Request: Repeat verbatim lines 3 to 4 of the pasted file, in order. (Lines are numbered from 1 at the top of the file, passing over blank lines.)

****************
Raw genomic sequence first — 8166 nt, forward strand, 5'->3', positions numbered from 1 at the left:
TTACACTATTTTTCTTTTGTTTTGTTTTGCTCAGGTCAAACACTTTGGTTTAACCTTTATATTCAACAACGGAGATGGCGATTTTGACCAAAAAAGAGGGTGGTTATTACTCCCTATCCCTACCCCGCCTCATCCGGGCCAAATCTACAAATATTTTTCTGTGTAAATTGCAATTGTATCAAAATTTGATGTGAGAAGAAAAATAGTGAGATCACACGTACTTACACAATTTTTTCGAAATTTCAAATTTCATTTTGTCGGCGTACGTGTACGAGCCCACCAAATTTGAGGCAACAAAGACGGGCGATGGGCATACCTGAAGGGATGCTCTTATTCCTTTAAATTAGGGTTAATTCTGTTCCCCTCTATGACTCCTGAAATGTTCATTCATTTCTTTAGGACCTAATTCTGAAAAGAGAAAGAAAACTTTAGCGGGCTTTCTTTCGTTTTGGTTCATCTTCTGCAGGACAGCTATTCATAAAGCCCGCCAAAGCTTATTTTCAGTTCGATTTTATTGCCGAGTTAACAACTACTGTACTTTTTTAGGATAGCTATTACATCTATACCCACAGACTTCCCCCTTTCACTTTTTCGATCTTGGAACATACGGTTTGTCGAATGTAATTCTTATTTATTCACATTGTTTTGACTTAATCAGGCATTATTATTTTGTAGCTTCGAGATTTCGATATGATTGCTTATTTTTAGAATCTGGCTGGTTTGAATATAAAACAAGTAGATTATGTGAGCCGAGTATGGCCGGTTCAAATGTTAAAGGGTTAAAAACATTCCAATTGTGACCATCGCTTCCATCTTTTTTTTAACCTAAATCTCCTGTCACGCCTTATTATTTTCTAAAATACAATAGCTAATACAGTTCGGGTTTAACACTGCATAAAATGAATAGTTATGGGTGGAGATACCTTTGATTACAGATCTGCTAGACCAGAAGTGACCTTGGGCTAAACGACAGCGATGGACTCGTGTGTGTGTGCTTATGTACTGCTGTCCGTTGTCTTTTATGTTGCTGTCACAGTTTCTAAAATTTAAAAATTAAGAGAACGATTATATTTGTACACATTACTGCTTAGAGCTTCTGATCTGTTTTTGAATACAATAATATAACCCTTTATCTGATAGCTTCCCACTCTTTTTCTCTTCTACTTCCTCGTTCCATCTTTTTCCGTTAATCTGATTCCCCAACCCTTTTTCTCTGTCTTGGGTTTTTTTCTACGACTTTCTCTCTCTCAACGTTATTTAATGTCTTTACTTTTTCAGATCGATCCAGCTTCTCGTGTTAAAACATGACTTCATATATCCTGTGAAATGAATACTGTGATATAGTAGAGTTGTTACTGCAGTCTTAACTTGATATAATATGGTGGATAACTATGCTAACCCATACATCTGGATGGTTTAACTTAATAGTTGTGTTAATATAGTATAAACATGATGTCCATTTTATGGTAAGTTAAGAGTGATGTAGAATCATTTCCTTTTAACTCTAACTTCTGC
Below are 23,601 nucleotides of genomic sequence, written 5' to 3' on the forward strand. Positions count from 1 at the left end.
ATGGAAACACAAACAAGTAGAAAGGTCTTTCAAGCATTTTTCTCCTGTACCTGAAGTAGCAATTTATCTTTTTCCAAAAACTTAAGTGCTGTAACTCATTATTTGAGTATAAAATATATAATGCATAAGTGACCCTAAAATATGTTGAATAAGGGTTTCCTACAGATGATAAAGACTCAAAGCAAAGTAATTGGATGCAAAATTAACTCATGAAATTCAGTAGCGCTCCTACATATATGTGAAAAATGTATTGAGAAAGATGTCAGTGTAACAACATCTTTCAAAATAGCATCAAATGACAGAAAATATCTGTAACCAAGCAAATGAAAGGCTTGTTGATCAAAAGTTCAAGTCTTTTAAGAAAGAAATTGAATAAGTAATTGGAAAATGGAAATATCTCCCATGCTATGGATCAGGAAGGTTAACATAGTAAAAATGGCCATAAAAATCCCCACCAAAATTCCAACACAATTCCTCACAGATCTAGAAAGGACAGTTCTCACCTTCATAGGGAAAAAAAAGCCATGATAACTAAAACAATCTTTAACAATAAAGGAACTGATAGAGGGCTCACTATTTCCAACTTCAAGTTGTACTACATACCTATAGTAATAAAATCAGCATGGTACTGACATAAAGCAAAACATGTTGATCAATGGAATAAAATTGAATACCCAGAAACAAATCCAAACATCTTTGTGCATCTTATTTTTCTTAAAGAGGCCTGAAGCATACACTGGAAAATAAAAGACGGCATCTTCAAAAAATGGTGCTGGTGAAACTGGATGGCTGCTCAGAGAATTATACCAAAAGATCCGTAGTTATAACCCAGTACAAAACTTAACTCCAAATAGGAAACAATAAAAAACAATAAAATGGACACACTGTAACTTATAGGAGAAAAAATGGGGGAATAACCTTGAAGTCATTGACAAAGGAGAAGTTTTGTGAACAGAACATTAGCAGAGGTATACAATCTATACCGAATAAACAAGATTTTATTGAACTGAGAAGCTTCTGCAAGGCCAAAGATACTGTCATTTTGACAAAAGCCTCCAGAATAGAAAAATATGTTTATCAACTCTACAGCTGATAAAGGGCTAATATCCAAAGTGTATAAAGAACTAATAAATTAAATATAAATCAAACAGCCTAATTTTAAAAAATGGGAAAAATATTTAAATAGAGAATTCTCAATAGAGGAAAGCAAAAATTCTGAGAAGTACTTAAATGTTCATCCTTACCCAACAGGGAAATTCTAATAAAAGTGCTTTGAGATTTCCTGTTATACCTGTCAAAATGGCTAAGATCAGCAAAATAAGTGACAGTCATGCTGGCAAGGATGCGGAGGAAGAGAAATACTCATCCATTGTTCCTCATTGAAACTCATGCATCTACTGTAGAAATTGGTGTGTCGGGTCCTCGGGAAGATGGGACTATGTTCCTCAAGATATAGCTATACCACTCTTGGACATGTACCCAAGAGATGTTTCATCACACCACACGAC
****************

Below are 23,601 nucleotides of genomic sequence, written 5' to 3' on the forward strand. Positions count from 1 at the left end.
ATGGAAACACAAACAAGTAGAAAGGTCTTTCAAGCATTTTTCTCCTGTACCTGAAGTAGCAATTTATCTTTTTCCAAAAACTTAAGTGCTGTAACTCATTATTTGAGTATAAAATATATAATGCATAAGTGACCCTAAAATATGTTGAATAAGGGTTTCCTACAGATGATAAAGACTCAAAGCAAAGTAATTGGATGCAAAATTAACTCATGAAATTCAGTAGCGCTCCTACATATATGTGAAAAATGTATTGAGAAAGATGTCAGTGTAACAACATCTTTCAAAATAGCATCAAATGACAGAAAATATCTGTAACCAAGCAAATGAAAGGCTTGTTGATCAAAAGTTCAAGTCTTTTAAGAAAGAAATTGAATAAGTAATTGGAAAATGGAAATATCTCCCATGCTATGGATCAGGAAGGTTAACATAGTAAAAATGGCCATAAAAATCCCCACCAAAATTCCAACACAATTCCTCACAGATCTAGAAAGGACAGTTCTCACCTTCATAGGGAAAAAAAAGCCATGATAACTAAAACAATCTTTAACAATAAAGGAACTGATAGAGGGCTCACTATTTCCAACTTCAAGTTGTACTACATACCTATAGTAATAAAATCAGCATGGTACTGACATAAAGCAAAACATGTTGATCAATGGAATAAAATTGAATACCCAGAAACAAATCCAAACATCTTTGTGCATCTTATTTTTCTTAAAGAGGCCTGAAGCATACACTGGAAAATAAAAGACGGCATCTTCAAAAAATGGTGCTGGTGAAACTGGATGGCTGCTCAGAGAATTATACCAAAAGATCCGTAGTTATAACCCAGTACAAAACTTAACTCCAAATAGGAAACAATAAAAAACAATAAAATGGACACACTGTAACTTATAGGAGAAAAAATGGGGGAATAACCTTGAAGTCATTGACAAAGGAGAAGTTTTGTGAACAGAACATTAGCAGAGGTATACAATCTATACCGAATAAACAAGATTTTATTGAACTGAGAAGCTTCTGCAAGGCCAAAGATACTGTCATTTTGACAAAAGCCTCCAGAATAGAAAAATATGTTTATCAACTCTACAGCTGATAAAGGGCTAATATCCAAAGTGTATAAAGAACTAATAAATTAAATATAAATCAAACAGCCTAATTTTAAAAAATGGGAAAAATATTTAAATAGAGAATTCTCAATAGAGGAAAGCAAAAATTCTGAGAAGTACTTAAATGTTCATCCTTACCCAACAGGGAAATTCTAATAAAAGTGCTTTGAGATTTCCTGTTATACCTGTCAAAATGGCTAAGATCAGCAAAATAAGTGACAGTCATGCTGGCAAGGATGCGGAGGAAGAGAAATACTCATCCATTGTTCCTCATTGAAACTCATGCATCTACTGTAGAAATTGGTGTGTCGGGTCCTCGGGAAGATGGGACTATGTTCCTCAAGATATAGCTATACCACTCTTGGACATGTACCCAAGAGATGTTTCATCACACCACACGAC